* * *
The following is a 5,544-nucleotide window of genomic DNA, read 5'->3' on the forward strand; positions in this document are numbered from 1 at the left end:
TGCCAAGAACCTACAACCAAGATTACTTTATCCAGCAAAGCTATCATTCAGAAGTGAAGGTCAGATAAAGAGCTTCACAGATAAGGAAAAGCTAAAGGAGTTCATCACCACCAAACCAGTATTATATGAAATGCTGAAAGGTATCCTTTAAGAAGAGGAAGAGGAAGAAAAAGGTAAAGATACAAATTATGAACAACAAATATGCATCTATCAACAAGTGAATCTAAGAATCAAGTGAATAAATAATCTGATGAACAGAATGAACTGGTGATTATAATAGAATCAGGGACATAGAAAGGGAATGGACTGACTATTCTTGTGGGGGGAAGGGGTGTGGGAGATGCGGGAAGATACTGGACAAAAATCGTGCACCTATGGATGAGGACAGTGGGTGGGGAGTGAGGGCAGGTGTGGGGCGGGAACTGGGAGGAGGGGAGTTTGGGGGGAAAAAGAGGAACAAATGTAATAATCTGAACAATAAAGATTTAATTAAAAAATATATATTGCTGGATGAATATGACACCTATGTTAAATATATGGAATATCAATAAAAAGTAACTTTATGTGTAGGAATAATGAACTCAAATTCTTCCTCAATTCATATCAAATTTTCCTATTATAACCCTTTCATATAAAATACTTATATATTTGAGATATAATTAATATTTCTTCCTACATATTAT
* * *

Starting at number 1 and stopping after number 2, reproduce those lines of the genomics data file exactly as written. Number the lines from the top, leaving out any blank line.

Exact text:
The following is a 5,544-nucleotide window of genomic DNA, read 5'->3' on the forward strand; positions in this document are numbered from 1 at the left end:
TGCCAAGAACCTACAACCAAGATTACTTTATCCAGCAAAGCTATCATTCAGAAGTGAAGGTCAGATAAAGAGCTTCACAGATAAGGAAAAGCTAAAGGAGTTCATCACCACCAAACCAGTATTATATGAAATGCTGAAAGGTATCCTTTAAGAAGAGGAAGAGGAAGAAAAAGGTAAAGATACAAATTATGAACAACAAATATGCATCTATCAACAAGTGAATCTAAGAATCAAGTGAATAAATAATCTGATGAACAGAATGAACTGGTGATTATAATAGAATCAGGGACATAGAAAGGGAATGGACTGACTATTCTTGTGGGGGGAAGGGGTGTGGGAGATGCGGGAAGATACTGGACAAAAATCGTGCACCTATGGATGAGGACAGTGGGTGGGGAGTGAGGGCAGGTGTGGGGCGGGAACTGGGAGGAGGGGAGTTTGGGGGGAAAAAGAGGAACAAATGTAATAATCTGAACAATAAAGATTTAATTAAAAAATATATATTGCTGGATGAATATGACACCTATGTTAAATATATGGAATATCAATAAAAAGTAACTTTATGTGTAGGAATAATGAACTCAAATTCTTCCTCAATTCATATCAAATTTTCCTATTATAACCCTTTCATATAAAATACTTATATATTTGAGATATAATTAATATTTCTTCCTACATATTAT